Steinbeck elsewhere depicts the character of Lennie, who much like Johnny is not rational enough to think for himself, but he uses his physical strength to achieve his dreams. Comparatively, Lennie is not quite as uncivilized as Johnny Bear as seen by his ability to speak. In the beginning, when George is walking and “stop[s] short in the clearing, […] [Lennie] nearly r[uns] over him”(Of Mice and Men 2; ch.1). This quote makes it clear that Lennie is not smart. Lennie, unlike Johnny, is able to sometimes think for himself and speak which shows his intellect is greater than Johnny’s. Lennie’s ability is physical strength and he applies that power to his work. Lennie has been called “Strong as a bull” (Of Mice and Men 22; ch.2) after doing his bailing work. That, assumedly not a hyperbole, shows his pure strength that he uses throughout the story. Another thing that shows his raw power is that he would “pet [mice], and pretty soon they [bite] [his] fingers and [he] pinched their heads a little and then they d[ied]”(Of Mice and Men 10; ch.1). He uses his strength to work towards his dream in life which is to own rabbits. Lennie always is talking about “rabbits”(Of Mice and Men 57; ch.3) and how he is going to “take care of ‘em”(Of Mice and Men 57; ch.3). This repetition shows how has a longing for rabbits and to take care of them which is in a way his dream. Another thing that is clear is that Lennie knows he can not think for himself very well so he relies on George, which is why he always seeks to stay on Georges good side. Lennie “can’t remember nothing that happens, but… remember[s] ever’ word [George] say[s]”(Of Mice and Men 103; ch.6), which displays his want to keep George happy even at the expense of remembering things. One day, when George stands by a river with Lennie and George tells Lennie to jump in and “[Lennie] jumps” and he “near[ly] drown[s] before [George] [can] get him” he “clean forg[ets that George] told him to jump in” (Of Mice and Men 40; ch.3). This quote makes clear Lennie’s allegiance to George and no matter what he always wants to keep it that way because he knows George intellect is greater than his own. Lennie plans to accomplish his dreams of getting a farm by working, harnessing his strength to his advantage even though he has the disadvantage of his mental limitations. When working Steinbeck describes Lennie as a “hell of a good worker”(Of Mice and Men 22; ch.2) and “can put up more grain alone than most pairs can” (Of Mice and Men 34; ch.2). Such content depicts how he has strength far superior to many men. Lennie, even though smarter than Johnny Bear, faces his own challenges but like Johnny he uses his physical ability to overcome such obstacles.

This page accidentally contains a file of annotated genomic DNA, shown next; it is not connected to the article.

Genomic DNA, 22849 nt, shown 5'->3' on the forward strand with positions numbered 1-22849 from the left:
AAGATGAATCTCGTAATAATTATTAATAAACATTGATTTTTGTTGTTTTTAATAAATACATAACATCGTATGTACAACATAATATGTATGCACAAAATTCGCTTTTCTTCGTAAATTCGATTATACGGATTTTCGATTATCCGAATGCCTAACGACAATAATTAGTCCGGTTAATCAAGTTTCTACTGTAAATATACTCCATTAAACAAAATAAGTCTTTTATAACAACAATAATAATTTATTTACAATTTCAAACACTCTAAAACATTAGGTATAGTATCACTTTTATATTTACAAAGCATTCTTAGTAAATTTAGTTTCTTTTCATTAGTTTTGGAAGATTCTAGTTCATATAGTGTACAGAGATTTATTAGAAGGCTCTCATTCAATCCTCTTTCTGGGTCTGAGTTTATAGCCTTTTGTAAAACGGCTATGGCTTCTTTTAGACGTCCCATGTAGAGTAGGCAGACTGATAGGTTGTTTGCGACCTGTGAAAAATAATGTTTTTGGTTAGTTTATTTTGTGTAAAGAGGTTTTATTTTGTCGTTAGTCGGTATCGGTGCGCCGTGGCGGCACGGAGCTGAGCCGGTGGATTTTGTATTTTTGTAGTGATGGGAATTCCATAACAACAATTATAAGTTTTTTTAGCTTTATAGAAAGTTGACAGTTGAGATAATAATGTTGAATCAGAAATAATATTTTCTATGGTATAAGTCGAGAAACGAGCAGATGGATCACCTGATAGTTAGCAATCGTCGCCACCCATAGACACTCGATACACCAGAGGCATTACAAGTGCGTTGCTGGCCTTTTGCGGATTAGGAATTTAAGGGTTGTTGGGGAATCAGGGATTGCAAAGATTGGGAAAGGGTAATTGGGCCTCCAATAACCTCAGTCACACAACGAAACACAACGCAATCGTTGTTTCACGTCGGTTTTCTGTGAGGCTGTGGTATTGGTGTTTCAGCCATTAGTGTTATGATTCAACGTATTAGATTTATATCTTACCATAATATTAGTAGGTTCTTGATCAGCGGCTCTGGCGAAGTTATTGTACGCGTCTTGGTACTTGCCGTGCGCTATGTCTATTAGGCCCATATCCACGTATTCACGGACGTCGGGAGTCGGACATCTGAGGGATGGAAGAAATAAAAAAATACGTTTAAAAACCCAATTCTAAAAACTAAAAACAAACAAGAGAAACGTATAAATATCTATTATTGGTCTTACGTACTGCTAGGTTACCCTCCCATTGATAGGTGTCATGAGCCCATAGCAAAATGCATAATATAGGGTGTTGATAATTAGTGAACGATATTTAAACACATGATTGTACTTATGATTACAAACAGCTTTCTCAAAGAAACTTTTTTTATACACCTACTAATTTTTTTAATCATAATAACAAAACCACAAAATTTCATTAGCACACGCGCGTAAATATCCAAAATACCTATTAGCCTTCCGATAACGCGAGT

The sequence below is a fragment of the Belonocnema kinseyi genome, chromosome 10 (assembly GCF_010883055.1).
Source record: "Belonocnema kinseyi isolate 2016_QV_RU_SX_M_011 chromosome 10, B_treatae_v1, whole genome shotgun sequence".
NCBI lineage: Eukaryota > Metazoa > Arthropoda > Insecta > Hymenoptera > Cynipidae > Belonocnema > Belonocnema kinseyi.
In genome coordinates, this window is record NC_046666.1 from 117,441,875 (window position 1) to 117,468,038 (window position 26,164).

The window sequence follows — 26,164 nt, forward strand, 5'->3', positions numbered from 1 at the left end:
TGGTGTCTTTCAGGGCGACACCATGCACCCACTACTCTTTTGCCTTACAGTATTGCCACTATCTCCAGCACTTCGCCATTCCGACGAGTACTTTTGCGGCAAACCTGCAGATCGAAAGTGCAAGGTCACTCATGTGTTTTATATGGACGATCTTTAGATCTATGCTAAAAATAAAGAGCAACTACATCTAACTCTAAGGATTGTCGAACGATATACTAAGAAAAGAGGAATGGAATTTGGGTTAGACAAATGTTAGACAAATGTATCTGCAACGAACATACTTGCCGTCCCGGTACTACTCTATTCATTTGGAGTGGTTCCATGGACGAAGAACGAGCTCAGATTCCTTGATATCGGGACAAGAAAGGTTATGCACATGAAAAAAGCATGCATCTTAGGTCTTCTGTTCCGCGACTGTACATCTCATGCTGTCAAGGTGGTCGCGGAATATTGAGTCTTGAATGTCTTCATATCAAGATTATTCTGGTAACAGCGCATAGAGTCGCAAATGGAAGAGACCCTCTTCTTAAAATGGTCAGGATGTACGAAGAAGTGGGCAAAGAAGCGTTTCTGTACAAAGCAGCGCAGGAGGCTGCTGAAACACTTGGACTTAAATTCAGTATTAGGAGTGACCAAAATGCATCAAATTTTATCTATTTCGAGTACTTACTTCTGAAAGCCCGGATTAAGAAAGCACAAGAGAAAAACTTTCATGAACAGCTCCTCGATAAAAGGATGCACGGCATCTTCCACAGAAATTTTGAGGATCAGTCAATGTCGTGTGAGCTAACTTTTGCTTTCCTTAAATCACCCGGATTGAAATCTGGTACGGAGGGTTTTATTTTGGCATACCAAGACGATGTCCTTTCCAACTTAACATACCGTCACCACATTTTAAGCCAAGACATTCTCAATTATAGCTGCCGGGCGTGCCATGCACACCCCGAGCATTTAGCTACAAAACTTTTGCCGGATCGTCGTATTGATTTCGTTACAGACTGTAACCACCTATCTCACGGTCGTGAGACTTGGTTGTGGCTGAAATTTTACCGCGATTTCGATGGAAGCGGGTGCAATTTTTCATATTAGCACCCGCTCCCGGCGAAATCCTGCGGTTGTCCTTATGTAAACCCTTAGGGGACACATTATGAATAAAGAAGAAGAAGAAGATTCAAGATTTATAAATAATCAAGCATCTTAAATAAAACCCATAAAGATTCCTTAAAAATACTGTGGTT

Furthermore, the similarities between Lennie and Johnny Bear grow deeper in the end when the abilities they operate to beat their disabilities get them in trouble. When Johnny exerts his mimicking without reason, he has no idea what he is saying, so when he says something controversial assault ensues. When the truths that Alex, an acquaintance of the main character, did not want to hear are revealed he beats Johnny up until “Johnny Bear crumple[s]” (“Johnny Bear” 120). This presents that the greatest strength of Johnny leads to his ultimate downfall. On the other hand, Lennie just wants to pet soft things, like mice, and when he ends up killing them because he has no restraints, such a pattern of action leads to his end. Lennie is known to kill many mice over the course of the story but when he kills his puppy he knows he is on the downward slope and is bitter that the dog got “killed [and it] ain’t so little as mice [and Lennie] didn’t bounce [the dog] hard…now maybe George ain’t gonna let [Lennie] tend no rabbits, if he fin’s out [the dog] got killed” (Of Mice and Men 85; ch.5). This clearly shows he doesn’t have any grip on his power and when Lennie took petting Curly’s wife’s hair too far by “[breaking] her neck”(Of Mice and Men 91; ch.5). yet even though he kills her he still worries that “George gonna say [he] done a bad thing [and George ain’t gonna let [Lennie] tend no rabbits”(Of Mice and Men 90; ch.5). As a result, George has to put him down like an animal out of control. Therefore, Lennie’s dream is ended because of his violence that he can not control because of his lack of mental restraint. However, unlike Johnny someone was there for Lennie when they took him out because he had enough mental capacity to be nice and make others like him. In the end “George rais[es] the gun and his hand sh[akes]” yet Lennie still wonders “how’s it gonna be… [Lennie and George will] have… [a] little piece [of] alfalfa—’ ‘For the rabbits”(Of Mice and Men 105; ch.6). Even when George has to put down Lennie for getting out of control Lennie still holds on to his dreams until the very end as that is all he can think about as he has his mind set on it. Ironically, what had brought his end is what he tried to use to get his dream. Between Lennie and Johnny, the connection they share is the physical powers that they wield to overcome their disadvantages which also bring the end of their own personal life goals.